Skip to comments.Iranian Alert - January 16, 2005 - "Jordan receives photo of al-Zarqawi with Iran military chiefs"
Posted on 01/15/2005 6:43:07 PM PST by freedom44
Please remember it isn't the Iranian people trying to "undermine the Iraqi's", it's the regime. The Iranian people would like to be free, too.
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Great lead story Freedom44!
I think Iraqis killed enough Iranians in the 80s and that was enough!
Let me just mind you that freedom isn't free. And the Iraq that was at war with Iran 1980-88 is very much different from the Iraq of today. In a name, the difference is Saddam Hussein. In 1980, Saddam had just taken over the country by most undemocratic means. In 2005, Saddam spends his time in one of his presidential palaces, except that this time he isn't the boss. His greatest exploits have been limited to poetry writing and raising a garden. And hopefully sometime soon he will become acquainted with rope.
The White House says that major theme of Bush's inaugural address will be spreading freedom and democracy throughout the world. However, it'll only be about 15 minutes long, and he has a companion list of domestic items on his agenda, so don't expect too much. It won't be disappointed if I don't hear Syria or Iran mentioned by name.
The event that I'm really anticipating is the State of the Union address. Question: Does anyone know when the SOTU is supposed to be? Every year I can never find when it's supposed to be. Almost like nobody knows when it's happening 'till a week before. Which seems strange. I mean, it's basically one of the biggest political events of the year.
I'd like to see a new statement of the 'revised' Axis of Evil: Syria, Iran, and North Korea. The connection between Iran and Syria is obvious. North Korea is also a supplier for Iran for missles, as I recall. But another benefit of the War in Iraq is that we've scared Kim Jong-il. He went into hiding after March 2003, terrified that he was next. Looks like we're going to be resuming talks with North Korea. Waste of time, probably, but I guess it is just one of those things you need to do.
But back to Iran. "Peaceful" regime change could be imminent if Bush unconditionally backs the freedom-lovers in Iran, and says something to the effect of, Iran, change your habits and actions - we strongly recommend that you do. The important thing is for Bush to single out by name the dissidents in Iran, and say that we support your cause. I've seen several dissidents say that the only thing they need from the US is the president's solid backing. The Iranian people seem to have great trust in the US; they are unwilling to go out on a limb, if they can't be sure of American support.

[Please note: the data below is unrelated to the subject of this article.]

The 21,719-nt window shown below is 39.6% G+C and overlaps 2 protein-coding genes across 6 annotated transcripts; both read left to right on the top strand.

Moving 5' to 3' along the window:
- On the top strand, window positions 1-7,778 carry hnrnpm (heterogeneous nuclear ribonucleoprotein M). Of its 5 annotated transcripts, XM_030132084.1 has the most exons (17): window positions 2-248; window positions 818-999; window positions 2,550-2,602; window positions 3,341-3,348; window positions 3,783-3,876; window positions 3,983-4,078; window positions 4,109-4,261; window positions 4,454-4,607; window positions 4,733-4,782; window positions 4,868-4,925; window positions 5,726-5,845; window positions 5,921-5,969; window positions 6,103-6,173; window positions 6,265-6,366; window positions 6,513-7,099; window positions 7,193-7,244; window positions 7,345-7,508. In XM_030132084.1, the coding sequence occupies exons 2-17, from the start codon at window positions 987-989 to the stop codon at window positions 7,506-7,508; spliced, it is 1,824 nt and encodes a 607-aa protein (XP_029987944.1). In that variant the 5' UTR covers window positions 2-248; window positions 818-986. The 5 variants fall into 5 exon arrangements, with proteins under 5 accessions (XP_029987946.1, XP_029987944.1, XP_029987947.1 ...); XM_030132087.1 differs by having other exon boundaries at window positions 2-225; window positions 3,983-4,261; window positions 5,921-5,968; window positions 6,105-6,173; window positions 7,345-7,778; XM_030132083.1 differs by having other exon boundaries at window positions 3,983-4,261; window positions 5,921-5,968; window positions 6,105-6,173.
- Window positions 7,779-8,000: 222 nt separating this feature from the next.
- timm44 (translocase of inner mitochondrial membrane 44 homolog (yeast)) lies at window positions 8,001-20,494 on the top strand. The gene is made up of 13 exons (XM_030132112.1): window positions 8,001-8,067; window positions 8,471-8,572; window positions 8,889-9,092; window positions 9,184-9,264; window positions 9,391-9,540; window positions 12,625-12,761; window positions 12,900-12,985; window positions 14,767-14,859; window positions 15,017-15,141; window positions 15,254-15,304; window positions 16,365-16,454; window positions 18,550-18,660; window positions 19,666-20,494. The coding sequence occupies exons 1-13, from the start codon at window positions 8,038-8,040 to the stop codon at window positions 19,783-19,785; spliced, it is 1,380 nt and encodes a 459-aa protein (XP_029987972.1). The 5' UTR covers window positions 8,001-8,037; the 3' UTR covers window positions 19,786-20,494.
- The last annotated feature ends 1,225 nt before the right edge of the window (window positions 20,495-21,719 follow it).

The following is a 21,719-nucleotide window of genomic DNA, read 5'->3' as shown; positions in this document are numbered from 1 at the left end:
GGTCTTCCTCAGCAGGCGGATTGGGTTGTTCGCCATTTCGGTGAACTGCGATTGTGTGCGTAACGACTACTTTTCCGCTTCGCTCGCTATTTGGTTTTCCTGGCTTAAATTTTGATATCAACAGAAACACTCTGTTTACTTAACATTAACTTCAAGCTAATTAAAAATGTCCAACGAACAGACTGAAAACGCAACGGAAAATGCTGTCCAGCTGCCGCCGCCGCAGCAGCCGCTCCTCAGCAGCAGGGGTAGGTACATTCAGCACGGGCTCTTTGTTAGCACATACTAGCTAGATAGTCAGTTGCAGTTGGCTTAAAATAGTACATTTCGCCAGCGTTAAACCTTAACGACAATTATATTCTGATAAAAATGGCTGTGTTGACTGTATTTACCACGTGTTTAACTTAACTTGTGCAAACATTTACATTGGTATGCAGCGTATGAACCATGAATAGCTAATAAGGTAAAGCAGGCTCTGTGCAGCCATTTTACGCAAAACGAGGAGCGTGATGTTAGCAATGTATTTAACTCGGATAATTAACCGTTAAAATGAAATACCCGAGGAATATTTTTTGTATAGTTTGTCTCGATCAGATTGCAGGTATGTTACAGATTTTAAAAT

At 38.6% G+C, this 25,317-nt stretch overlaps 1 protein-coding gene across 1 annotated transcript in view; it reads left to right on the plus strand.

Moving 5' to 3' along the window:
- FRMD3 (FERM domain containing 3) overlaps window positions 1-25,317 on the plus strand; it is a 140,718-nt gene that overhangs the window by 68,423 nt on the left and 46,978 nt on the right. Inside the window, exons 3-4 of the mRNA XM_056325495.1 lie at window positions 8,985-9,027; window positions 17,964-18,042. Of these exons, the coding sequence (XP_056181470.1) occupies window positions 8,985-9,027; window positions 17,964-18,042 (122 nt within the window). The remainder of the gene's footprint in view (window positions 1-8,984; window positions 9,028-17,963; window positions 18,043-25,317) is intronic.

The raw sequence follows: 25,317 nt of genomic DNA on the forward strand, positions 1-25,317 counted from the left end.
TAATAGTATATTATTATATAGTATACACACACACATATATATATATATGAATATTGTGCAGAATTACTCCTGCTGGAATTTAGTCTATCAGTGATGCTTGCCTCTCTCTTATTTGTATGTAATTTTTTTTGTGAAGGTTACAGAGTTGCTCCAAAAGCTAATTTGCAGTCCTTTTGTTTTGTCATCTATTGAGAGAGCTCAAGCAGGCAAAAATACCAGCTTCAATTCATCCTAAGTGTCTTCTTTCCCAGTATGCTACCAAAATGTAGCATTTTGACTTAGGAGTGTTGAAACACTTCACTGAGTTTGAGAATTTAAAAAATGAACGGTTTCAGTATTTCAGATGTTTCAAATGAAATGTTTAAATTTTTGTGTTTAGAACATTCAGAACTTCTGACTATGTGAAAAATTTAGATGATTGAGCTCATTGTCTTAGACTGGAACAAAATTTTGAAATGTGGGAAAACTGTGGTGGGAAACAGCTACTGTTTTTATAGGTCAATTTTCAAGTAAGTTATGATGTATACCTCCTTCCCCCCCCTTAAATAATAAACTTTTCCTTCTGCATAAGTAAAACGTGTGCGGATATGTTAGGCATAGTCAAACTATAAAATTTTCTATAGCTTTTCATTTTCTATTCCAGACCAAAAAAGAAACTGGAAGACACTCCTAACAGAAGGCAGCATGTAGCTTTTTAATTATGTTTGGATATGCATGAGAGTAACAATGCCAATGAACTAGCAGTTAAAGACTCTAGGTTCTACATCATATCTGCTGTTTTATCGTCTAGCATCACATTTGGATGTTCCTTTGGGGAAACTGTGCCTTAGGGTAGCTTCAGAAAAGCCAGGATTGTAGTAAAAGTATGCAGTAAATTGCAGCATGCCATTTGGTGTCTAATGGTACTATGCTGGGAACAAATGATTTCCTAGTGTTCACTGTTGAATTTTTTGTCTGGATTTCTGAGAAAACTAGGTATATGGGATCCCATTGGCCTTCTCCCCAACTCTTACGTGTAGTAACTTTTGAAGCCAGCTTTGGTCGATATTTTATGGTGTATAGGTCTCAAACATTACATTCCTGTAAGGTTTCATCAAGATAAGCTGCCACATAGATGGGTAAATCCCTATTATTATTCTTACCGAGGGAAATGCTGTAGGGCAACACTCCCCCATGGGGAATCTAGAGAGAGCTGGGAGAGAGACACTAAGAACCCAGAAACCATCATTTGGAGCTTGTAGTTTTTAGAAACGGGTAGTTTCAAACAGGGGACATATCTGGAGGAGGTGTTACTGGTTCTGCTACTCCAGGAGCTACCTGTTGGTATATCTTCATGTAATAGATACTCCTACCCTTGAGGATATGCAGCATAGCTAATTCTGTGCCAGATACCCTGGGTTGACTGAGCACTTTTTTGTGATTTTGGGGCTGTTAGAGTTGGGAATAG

But I think what he says in the next month will be highly suggestive of American foreign policy in 2005. I'll also be expecting some additional prime-time speeches by Bush throughout the year. Highly encouraging is Bush's statement that Sharansky's "The Case for Democracy" will be a model for the next four years of Bush foreign policy. That is one great book. If Bush follows the advice of the author, then he will truly become one of the greatest presidents in American history. Right now, I think he is comparable to Reagan, JFK, and FDR. If nothing else, Bush isn't president just to be president - he has a very ambitious agenda. I just hope his successor is of the same political mind. Unfortunately, in my mind, there are a lot of moderates looking forward to 2008 on the Republican side. Though you don't have to worry about McCain, except if he runs as a Democrat (and even then...). He'd never win the Republican primaries. I predict that a Republican will succeed Bush; but if he/she is a moderate, then I also predict that a Democrat will win in 2012. But that assumes that the Democratic Party doesn't go so far left that it walks off the edge of the cliff. Which wouldn't necessarily be a bad thing. But it ain't likely to happen; they aren't idiots.
But I digress...
My guess would be no.
They are the same people! No Difference to me!
OMG, they are destroying the youth of Iran by allowing those drugs to be distributed.
Crown Prince Reza Pahlavi meeting CEO of National Geographic regarding the using of wrong phrase"Arabian Gulf" instead of the true historical name of the Persian Gulf.